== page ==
The national limit on late-term abortion passed by the House of Representatives in June is a losing issue for Republicans, according to the conventional wisdom in the press and the Republican donor class. But there are two compelling reasons why the conventional wisdom is wrong.
First, nationwide polls indicate that Americans support a ban on late-term abortions. A Washington Post/ABC survey shows that by 64 percent to 28 percent, Americans favor limiting abortion at 20 weeks of pregnancy or earlier. A Huffington Post/YouGov poll similarly found that by 2-to-1 (59 percent to 30 percent) Americans support banning almost all abortions after the twentieth week of gestation. “One of the clearest messages from Gallup trends is that Americans oppose late-term abortion,” according to a report by the polling firm in May. A National Journal survey found a smaller majority of women (50 percent to 44 percent) and independents (53 percent to 39 percent) support the late-term ban. But the measure still garnered “plurality support across all income levels and even fared well in the suburbs.”
Second, the 10 most competitive 2014 Senate races are almost all in red states that are more conservative than the country as a whole. Of these 10 seats, 2 are held by Republicans (Kentucky and Georgia), 4 are held by retiring Democrats (West Virginia, South Dakota, Iowa, and Montana), and 4 are held by Democrats seeking reelection (Louisiana, Arkansas, Alaska, and North Carolina). Backing late-term abortion could be toxic for candidates in some of these states.
While walking between meetings and votes on July 16 and July 18 in the Capitol, the four red-state Democratic senators seeking reelection in 2014 commented on the proposed national late-term abortion limit for the first time, to The Weekly Standard. Both Kay Hagan of North Carolina and Mark Begich of Alaska said they would vote against the House bill if it comes up for a vote in the Senate.
“I always wait to see legislation, to see exactly what it says, but I would oppose that,” Hagan told me. “Yes,” Begich replied when asked if he’d vote against the bill banning late-term abortions except in the cases of rape, incest, or when a health problem endangers the mother’s life. “I’m pro-choice,” he said.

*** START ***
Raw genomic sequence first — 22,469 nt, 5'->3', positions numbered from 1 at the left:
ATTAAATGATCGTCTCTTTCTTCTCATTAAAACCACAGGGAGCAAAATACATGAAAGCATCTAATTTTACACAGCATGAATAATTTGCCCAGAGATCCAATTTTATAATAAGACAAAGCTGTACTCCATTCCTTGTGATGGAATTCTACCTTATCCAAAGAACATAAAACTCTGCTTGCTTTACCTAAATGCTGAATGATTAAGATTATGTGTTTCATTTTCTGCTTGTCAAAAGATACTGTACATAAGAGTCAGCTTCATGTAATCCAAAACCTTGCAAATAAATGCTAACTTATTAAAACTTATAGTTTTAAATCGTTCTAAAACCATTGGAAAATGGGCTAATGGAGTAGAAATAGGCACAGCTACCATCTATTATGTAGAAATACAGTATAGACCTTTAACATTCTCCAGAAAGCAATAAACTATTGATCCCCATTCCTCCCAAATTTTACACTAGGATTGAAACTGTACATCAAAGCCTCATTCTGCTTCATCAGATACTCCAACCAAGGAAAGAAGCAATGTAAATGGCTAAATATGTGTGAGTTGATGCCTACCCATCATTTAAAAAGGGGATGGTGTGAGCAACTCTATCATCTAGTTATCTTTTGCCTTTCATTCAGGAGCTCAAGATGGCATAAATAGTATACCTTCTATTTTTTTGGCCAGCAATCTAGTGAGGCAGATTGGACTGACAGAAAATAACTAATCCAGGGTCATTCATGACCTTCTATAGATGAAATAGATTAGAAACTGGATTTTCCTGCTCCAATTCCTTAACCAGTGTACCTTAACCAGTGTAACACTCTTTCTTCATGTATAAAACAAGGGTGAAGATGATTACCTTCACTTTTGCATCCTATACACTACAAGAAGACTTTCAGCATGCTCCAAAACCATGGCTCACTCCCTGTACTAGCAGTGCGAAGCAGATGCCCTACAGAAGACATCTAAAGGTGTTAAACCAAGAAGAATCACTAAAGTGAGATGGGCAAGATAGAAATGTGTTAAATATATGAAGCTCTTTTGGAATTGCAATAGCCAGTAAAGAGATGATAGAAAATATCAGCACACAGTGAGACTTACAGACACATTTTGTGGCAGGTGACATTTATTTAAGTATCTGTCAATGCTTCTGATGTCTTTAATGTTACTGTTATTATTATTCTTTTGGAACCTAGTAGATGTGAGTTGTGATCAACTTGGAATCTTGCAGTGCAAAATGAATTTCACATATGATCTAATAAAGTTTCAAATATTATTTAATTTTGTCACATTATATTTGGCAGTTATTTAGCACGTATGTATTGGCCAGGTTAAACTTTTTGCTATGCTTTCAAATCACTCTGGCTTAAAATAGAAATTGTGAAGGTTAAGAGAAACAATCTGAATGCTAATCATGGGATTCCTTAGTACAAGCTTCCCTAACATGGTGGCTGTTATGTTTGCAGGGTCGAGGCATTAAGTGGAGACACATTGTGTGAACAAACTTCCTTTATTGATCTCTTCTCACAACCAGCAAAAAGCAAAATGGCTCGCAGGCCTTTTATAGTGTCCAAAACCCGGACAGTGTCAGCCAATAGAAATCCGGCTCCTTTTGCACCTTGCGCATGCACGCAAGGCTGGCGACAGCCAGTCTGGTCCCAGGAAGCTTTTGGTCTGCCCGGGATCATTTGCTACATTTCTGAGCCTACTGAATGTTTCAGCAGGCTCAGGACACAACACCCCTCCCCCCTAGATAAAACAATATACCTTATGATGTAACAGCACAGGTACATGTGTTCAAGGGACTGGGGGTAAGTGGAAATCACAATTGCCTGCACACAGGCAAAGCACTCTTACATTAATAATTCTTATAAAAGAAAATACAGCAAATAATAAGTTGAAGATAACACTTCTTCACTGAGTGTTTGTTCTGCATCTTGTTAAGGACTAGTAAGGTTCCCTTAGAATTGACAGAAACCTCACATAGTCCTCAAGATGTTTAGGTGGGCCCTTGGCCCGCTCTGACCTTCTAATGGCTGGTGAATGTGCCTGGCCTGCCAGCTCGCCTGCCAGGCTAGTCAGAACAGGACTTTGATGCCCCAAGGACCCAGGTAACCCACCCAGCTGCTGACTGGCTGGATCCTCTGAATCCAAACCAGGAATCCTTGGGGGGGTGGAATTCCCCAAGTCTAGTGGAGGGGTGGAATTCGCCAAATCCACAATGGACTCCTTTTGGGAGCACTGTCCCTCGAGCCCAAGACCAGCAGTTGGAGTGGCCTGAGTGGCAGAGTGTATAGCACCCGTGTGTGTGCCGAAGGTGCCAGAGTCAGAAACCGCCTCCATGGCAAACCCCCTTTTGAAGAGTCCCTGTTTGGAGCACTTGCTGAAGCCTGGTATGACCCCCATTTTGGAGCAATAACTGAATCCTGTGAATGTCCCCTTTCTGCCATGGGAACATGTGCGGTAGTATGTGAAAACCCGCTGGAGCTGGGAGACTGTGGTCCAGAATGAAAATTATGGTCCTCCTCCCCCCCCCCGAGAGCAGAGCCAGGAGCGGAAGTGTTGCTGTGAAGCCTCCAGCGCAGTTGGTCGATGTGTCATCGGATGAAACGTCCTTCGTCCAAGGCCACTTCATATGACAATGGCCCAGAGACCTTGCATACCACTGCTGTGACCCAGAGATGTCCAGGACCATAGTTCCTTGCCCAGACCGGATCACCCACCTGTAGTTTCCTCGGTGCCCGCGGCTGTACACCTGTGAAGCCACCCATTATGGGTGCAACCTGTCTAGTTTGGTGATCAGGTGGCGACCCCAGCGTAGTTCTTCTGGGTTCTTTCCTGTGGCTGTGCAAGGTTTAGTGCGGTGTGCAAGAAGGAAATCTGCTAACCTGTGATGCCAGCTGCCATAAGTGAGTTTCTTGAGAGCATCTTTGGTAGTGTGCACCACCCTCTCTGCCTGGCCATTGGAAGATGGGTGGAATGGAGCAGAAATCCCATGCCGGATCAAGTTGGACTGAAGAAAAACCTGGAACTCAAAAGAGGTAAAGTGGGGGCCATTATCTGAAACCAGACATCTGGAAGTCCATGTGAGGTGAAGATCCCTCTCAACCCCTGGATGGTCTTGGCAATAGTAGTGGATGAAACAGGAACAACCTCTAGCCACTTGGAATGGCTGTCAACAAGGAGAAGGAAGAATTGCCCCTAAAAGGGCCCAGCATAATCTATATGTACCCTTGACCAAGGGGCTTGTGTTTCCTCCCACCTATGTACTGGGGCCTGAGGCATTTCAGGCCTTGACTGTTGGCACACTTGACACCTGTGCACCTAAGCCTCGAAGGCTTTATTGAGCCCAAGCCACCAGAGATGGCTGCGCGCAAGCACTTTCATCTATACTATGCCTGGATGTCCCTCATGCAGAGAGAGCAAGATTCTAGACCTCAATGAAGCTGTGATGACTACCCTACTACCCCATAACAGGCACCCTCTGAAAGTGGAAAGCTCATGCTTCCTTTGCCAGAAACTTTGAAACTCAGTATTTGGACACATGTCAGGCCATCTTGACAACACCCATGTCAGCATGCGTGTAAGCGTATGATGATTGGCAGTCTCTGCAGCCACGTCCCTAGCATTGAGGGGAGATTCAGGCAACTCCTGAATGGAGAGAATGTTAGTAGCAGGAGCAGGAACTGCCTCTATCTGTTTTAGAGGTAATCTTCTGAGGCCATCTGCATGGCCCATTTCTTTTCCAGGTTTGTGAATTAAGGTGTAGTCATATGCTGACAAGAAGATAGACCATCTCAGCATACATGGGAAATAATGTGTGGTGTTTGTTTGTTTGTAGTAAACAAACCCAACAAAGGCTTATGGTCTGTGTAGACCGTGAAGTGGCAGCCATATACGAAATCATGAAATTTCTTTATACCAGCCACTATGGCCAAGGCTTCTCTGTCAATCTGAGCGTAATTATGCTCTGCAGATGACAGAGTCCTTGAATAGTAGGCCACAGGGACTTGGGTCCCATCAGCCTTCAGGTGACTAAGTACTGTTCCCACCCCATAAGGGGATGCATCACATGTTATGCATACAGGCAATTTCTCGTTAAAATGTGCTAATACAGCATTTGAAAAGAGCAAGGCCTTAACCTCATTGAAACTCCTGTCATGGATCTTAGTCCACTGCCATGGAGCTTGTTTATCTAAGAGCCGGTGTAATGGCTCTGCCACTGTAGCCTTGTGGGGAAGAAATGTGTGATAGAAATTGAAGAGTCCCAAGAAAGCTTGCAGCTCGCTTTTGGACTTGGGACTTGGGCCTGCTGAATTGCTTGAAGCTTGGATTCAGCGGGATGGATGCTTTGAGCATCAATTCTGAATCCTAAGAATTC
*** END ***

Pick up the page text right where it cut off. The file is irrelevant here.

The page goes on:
But Mark Pryor of Arkansas and Mary Landrieu of Louisiana, two Democrats who voted for the 2003 partial-birth abortion ban, said they didn’t know how they would vote. “I’ll have to look at it. I haven’t focused on it,” Pryor told me.
“I’m going to look at it. I’ve voted to end late-term abortions,” Landrieu said, referring to her vote for the partial-birth abortion ban.
“I do support, you know, the current constitutional outline which provides for decisions to be made which are very private in, you know, the early stages of pregnancy,” Landrieu continued. “So I’m going to have to look at that bill and make a decision. I’ve opposed late-term abortion, but 20 weeks is midterm.”
Self-identified pro-life Democratic senators Bob Casey of Pennsylvania and Joe Donnelly of Indiana didn’t say how they’d vote. North Dakota senator Heidi Heitkamp said during the 2012 campaign that she believes “late-term abortions should be illegal except when necessary to save the life of the mother,” but she too declined to take a position on the House bill.
Senate Democratic leaders have sent conflicting messages about whether they will allow a vote on a late-term abortion bill, and a Senate version of the House bill hasn’t been introduced yet. But if it does come up for a vote, it will force senators like Pryor and Landrieu to make a tough choice: Vote “yes” and anger the most powerful Democratic interest group or vote “no” and put themselves at odds with a clear majority of voters.
“You can’t get much more radical than opposing legislation that would protect women and babies from brutal late-term abortion beyond the fifth month of pregnancy,” says Marjorie Dannenfelser, president of the pro-life Susan B. Anthony List. “Not only is opposing this common-ground measure a moral mistake, it is a political one as well, especially for vulnerable senators in solid pro-life states.”
“That senators like Mary Landrieu would even hesitate to affirm this modest legislation shows just how beholden to the abortion industry many in the Senate have become,” adds Dannenfelser, whose organization spent $11 million on the 2010 midterm elections. “As the 2014 elections approach, we will be working to ensure that constituents understand just how outside the mainstream these four senators have become.”